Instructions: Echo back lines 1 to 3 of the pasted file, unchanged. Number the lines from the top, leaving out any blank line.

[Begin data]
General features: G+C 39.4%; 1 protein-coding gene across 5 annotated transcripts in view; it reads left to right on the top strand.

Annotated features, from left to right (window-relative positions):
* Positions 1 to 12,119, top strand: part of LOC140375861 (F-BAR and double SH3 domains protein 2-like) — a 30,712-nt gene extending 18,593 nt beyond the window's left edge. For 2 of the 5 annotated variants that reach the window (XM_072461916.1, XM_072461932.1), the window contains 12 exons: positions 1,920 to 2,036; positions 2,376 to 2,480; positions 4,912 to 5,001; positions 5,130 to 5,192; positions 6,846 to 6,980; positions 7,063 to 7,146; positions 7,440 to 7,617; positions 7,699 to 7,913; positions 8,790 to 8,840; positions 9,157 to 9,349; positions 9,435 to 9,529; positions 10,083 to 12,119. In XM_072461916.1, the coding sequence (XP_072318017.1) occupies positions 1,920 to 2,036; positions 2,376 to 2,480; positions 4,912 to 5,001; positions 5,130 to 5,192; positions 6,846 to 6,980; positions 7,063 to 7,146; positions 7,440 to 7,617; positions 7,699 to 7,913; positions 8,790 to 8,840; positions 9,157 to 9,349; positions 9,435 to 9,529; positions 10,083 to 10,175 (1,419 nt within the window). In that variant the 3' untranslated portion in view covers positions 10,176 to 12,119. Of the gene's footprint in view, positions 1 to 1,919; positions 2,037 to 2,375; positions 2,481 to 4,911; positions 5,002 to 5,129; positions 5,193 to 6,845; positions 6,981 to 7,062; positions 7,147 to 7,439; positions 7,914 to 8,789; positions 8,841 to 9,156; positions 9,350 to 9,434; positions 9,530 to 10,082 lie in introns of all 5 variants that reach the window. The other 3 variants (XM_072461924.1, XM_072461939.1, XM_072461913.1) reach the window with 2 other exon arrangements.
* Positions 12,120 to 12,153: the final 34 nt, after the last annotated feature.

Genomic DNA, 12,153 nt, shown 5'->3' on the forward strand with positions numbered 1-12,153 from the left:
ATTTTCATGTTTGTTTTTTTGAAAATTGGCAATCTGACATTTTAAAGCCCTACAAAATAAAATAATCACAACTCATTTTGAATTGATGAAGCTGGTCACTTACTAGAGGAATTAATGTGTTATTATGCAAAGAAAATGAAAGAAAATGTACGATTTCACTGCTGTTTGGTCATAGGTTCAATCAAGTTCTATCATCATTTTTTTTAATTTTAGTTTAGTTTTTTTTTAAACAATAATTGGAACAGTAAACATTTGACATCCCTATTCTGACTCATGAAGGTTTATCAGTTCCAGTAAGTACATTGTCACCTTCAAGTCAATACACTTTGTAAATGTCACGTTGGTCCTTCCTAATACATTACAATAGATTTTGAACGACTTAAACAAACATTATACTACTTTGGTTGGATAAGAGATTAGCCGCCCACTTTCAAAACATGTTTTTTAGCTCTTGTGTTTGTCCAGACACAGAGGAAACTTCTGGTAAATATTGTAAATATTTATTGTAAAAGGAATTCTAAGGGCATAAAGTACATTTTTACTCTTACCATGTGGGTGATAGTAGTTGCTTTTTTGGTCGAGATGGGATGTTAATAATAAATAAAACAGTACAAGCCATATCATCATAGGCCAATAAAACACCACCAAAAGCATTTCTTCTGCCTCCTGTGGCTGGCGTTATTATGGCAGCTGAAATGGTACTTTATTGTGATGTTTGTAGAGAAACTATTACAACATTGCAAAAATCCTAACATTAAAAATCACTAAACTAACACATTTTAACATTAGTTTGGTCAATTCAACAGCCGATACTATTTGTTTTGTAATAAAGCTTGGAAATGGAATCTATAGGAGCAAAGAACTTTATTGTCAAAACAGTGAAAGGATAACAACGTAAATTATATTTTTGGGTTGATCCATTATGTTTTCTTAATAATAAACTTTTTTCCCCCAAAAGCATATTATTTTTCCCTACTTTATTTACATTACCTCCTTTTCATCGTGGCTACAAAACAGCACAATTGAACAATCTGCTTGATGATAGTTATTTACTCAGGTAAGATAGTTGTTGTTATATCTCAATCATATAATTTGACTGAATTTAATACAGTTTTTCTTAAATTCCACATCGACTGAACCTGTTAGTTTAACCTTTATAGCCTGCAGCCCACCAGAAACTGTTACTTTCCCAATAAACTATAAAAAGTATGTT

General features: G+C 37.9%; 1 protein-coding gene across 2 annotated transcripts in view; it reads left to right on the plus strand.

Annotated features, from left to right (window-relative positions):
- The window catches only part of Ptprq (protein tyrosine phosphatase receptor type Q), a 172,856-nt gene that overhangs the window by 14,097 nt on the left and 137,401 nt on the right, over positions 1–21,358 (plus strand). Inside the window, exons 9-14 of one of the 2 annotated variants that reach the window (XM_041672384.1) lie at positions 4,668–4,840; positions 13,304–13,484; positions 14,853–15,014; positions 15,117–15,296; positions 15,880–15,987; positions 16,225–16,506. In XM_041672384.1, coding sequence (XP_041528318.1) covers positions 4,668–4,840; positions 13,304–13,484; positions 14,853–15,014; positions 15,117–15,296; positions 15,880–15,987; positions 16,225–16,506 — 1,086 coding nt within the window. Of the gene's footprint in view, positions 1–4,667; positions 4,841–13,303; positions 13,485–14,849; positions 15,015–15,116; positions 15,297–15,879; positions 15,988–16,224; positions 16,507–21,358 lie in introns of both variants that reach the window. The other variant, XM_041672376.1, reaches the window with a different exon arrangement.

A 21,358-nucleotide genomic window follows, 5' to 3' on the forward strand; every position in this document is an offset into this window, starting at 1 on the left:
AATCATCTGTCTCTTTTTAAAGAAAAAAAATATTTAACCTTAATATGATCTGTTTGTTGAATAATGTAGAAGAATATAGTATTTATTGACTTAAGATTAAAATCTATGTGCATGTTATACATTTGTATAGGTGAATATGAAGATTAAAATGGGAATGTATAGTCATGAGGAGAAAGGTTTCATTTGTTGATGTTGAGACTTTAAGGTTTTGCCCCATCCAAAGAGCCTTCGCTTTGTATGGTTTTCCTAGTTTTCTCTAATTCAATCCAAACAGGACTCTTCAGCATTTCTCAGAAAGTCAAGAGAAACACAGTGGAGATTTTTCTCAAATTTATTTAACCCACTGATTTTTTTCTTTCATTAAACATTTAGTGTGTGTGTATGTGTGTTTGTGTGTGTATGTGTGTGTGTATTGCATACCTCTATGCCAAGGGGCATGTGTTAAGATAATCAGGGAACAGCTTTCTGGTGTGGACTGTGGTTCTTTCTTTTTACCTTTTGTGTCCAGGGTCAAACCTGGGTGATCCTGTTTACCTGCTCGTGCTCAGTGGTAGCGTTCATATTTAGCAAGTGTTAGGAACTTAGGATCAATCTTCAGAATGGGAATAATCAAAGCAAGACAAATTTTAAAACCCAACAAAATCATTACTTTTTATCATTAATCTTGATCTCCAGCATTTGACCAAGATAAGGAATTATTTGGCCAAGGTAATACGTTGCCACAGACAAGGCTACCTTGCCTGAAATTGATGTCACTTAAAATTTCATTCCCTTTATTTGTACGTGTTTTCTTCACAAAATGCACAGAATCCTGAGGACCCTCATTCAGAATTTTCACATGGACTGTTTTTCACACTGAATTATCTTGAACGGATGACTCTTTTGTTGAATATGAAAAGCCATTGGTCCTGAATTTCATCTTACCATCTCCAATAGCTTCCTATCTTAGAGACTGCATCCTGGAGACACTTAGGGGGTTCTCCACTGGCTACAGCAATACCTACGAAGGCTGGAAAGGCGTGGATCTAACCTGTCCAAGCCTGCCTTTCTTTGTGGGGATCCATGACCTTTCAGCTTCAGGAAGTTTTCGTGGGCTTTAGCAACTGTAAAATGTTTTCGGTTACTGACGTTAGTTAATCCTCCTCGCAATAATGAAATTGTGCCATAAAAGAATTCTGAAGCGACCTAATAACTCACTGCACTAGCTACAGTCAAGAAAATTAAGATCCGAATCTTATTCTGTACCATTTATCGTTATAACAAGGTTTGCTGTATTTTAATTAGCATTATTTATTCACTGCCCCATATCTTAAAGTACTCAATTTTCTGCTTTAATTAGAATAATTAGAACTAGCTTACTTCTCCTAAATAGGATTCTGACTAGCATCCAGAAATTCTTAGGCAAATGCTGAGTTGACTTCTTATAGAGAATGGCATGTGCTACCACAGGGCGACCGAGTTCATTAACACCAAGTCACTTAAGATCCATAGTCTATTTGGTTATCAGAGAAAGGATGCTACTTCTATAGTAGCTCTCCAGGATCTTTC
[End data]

General features: G+C 39.4%; 1 protein-coding gene across 5 annotated transcripts in view; it reads left to right on the top strand.

Annotated features, from left to right (window-relative positions):
* Positions 1 to 12,119, top strand: part of LOC140375861 (F-BAR and double SH3 domains protein 2-like) — a 30,712-nt gene extending 18,593 nt beyond the window's left edge. For 2 of the 5 annotated variants that reach the window (XM_072461916.1, XM_072461932.1), the window contains 12 exons: positions 1,920 to 2,036; positions 2,376 to 2,480; positions 4,912 to 5,001; positions 5,130 to 5,192; positions 6,846 to 6,980; positions 7,063 to 7,146; positions 7,440 to 7,617; positions 7,699 to 7,913; positions 8,790 to 8,840; positions 9,157 to 9,349; positions 9,435 to 9,529; positions 10,083 to 12,119. In XM_072461916.1, the coding sequence (XP_072318017.1) occupies positions 1,920 to 2,036; positions 2,376 to 2,480; positions 4,912 to 5,001; positions 5,130 to 5,192; positions 6,846 to 6,980; positions 7,063 to 7,146; positions 7,440 to 7,617; positions 7,699 to 7,913; positions 8,790 to 8,840; positions 9,157 to 9,349; positions 9,435 to 9,529; positions 10,083 to 10,175 (1,419 nt within the window). In that variant the 3' untranslated portion in view covers positions 10,176 to 12,119. Of the gene's footprint in view, positions 1 to 1,919; positions 2,037 to 2,375; positions 2,481 to 4,911; positions 5,002 to 5,129; positions 5,193 to 6,845; positions 6,981 to 7,062; positions 7,147 to 7,439; positions 7,914 to 8,789; positions 8,841 to 9,156; positions 9,350 to 9,434; positions 9,530 to 10,082 lie in introns of all 5 variants that reach the window. The other 3 variants (XM_072461924.1, XM_072461939.1, XM_072461913.1) reach the window with 2 other exon arrangements.